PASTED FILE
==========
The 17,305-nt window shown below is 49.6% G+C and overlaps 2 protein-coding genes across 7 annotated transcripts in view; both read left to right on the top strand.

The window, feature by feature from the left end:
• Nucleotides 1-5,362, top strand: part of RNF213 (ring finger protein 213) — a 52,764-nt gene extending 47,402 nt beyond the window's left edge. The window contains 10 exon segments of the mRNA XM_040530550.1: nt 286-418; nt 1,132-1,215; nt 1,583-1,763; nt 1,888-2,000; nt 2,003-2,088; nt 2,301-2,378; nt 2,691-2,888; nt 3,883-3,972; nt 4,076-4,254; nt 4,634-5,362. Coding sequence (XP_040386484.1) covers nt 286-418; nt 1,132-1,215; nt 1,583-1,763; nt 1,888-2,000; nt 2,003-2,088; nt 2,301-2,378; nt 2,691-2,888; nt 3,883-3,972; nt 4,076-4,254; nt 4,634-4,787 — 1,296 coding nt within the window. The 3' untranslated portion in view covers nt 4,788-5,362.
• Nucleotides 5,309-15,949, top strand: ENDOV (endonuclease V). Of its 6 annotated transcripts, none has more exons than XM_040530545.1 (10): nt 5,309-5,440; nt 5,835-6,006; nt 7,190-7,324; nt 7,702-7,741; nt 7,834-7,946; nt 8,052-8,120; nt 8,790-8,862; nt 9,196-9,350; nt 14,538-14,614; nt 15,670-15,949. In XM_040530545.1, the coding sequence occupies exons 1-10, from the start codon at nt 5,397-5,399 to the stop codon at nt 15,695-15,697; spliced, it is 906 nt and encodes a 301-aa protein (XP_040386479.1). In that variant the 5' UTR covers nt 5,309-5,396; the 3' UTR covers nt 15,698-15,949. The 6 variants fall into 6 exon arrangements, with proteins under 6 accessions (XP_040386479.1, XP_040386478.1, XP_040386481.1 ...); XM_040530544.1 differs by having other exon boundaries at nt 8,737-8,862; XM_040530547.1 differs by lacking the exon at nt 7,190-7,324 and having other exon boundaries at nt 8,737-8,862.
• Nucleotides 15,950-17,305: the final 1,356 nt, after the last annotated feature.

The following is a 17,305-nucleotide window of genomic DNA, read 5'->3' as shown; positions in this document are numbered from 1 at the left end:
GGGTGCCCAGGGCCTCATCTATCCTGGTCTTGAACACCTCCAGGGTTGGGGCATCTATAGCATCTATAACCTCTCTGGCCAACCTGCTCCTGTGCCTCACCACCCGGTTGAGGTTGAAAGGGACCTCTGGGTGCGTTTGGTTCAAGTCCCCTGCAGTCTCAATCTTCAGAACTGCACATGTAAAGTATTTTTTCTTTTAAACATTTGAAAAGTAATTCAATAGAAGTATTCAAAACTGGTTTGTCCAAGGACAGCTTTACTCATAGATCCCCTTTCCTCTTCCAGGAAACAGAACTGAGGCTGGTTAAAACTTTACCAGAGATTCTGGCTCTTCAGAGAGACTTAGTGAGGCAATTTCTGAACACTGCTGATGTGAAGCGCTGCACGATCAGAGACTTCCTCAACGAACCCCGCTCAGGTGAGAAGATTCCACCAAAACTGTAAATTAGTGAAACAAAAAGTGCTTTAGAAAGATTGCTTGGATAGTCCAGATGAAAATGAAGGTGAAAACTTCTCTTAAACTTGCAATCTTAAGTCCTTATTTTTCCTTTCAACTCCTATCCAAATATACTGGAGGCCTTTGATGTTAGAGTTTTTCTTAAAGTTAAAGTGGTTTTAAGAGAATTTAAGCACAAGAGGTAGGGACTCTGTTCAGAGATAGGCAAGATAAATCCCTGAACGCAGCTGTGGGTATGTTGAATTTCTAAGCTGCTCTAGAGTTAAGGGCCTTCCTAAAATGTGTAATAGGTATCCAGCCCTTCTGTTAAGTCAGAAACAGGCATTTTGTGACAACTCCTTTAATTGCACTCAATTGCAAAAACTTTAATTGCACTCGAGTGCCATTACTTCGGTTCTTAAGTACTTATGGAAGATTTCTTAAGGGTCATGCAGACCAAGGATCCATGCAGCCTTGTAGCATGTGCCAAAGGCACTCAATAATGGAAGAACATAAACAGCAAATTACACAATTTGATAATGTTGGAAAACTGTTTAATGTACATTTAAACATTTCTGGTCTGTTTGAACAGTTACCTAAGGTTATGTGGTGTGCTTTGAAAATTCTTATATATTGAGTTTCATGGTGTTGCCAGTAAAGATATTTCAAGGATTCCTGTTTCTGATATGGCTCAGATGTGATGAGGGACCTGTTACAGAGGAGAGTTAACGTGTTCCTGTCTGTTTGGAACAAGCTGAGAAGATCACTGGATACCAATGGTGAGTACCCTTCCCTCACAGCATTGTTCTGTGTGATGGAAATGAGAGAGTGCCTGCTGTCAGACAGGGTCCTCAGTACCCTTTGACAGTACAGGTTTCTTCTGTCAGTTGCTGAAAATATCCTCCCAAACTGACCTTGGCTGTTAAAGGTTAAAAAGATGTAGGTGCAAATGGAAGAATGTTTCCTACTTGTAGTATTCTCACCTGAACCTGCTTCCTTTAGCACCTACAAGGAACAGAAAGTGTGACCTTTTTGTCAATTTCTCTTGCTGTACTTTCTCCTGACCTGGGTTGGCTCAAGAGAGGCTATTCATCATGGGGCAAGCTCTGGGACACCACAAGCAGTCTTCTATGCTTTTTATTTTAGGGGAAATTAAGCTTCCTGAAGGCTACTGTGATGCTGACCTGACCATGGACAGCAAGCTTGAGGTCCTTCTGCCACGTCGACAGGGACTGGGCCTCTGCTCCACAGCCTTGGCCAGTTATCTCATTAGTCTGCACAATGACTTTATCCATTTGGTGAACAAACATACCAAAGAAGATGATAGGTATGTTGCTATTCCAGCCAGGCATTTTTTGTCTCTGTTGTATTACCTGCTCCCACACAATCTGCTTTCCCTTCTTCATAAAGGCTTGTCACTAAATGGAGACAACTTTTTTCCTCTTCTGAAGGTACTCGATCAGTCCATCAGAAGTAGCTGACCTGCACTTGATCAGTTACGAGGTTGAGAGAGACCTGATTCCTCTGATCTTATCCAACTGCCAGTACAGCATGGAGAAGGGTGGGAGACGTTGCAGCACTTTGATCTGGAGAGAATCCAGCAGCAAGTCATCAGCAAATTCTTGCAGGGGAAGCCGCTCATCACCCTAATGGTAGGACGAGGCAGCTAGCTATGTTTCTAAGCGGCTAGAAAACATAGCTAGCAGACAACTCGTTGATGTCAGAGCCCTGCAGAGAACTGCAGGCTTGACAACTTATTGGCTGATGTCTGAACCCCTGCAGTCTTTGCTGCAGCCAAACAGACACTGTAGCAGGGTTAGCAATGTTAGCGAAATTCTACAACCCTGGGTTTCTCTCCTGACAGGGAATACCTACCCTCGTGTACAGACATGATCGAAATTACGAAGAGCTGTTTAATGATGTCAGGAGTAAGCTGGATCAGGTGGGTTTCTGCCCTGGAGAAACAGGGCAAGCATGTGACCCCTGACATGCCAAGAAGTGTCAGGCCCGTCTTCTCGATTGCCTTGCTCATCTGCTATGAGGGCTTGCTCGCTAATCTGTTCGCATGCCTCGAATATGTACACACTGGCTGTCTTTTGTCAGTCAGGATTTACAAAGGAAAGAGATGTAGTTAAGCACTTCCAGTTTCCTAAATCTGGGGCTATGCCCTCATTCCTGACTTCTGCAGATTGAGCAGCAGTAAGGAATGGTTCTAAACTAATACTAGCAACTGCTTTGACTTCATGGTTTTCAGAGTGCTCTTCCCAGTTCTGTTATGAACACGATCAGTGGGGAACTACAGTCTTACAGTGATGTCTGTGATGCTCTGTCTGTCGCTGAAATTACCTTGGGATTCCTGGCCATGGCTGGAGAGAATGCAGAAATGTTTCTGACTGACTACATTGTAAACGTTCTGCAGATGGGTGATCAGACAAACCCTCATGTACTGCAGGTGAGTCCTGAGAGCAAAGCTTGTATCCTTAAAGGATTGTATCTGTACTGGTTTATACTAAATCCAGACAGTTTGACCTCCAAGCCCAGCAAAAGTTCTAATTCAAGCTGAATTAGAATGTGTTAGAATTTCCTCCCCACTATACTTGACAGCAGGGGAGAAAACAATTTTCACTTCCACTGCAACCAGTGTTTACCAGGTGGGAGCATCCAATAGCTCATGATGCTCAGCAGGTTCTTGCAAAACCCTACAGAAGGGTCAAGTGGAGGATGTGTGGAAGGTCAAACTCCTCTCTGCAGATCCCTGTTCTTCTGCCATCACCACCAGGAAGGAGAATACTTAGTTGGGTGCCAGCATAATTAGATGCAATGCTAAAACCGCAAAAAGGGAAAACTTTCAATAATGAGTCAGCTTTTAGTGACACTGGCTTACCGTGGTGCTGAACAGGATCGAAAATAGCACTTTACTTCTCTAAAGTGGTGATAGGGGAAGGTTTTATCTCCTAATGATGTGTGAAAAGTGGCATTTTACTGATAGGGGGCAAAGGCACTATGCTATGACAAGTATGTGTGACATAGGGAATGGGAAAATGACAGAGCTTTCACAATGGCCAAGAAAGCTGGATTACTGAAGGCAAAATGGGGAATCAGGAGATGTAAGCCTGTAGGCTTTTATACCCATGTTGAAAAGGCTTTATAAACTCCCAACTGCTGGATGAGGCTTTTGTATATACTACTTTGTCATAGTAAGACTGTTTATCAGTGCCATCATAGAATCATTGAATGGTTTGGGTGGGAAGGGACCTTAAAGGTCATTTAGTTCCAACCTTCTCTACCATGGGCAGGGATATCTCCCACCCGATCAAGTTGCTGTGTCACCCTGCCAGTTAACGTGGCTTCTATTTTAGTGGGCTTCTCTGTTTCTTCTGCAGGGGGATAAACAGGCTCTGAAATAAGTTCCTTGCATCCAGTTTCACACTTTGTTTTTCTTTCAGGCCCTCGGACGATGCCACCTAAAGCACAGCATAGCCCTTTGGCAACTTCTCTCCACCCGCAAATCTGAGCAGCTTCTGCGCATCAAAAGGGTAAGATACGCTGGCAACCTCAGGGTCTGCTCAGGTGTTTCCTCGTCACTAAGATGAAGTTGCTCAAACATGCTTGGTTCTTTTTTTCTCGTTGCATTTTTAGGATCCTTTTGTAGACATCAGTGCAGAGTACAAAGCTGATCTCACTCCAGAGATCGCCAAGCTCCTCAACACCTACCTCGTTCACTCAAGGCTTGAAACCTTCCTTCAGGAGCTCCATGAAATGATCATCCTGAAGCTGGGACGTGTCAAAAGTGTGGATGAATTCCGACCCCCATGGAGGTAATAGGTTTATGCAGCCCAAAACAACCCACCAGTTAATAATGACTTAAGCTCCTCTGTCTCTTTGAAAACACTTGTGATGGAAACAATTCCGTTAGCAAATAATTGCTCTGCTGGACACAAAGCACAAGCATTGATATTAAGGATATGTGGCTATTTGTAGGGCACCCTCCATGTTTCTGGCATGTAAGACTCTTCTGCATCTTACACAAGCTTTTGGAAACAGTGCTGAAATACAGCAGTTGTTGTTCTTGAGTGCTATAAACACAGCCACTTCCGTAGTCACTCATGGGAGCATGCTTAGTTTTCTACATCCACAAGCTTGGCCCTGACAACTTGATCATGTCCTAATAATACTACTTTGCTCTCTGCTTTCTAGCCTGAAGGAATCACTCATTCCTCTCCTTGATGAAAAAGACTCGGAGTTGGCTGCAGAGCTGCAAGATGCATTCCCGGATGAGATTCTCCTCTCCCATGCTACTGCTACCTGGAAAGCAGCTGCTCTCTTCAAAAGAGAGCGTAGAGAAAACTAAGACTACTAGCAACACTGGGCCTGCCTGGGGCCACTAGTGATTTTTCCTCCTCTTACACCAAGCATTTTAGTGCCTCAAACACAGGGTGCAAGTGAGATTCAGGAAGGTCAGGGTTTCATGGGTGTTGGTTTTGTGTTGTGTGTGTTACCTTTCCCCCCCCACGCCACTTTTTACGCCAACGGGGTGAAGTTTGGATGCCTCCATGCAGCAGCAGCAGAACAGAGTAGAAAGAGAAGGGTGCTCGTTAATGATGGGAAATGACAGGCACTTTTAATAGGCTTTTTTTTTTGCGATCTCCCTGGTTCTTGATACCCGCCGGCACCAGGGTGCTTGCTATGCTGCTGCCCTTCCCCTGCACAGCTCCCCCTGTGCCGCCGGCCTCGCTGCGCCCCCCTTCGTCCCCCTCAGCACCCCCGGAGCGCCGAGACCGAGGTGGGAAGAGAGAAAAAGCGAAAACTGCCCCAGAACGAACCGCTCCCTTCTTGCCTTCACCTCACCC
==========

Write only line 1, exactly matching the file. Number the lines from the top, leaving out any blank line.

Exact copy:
The 17,305-nt window shown below is 49.6% G+C and overlaps 2 protein-coding genes across 7 annotated transcripts in view; both read left to right on the top strand.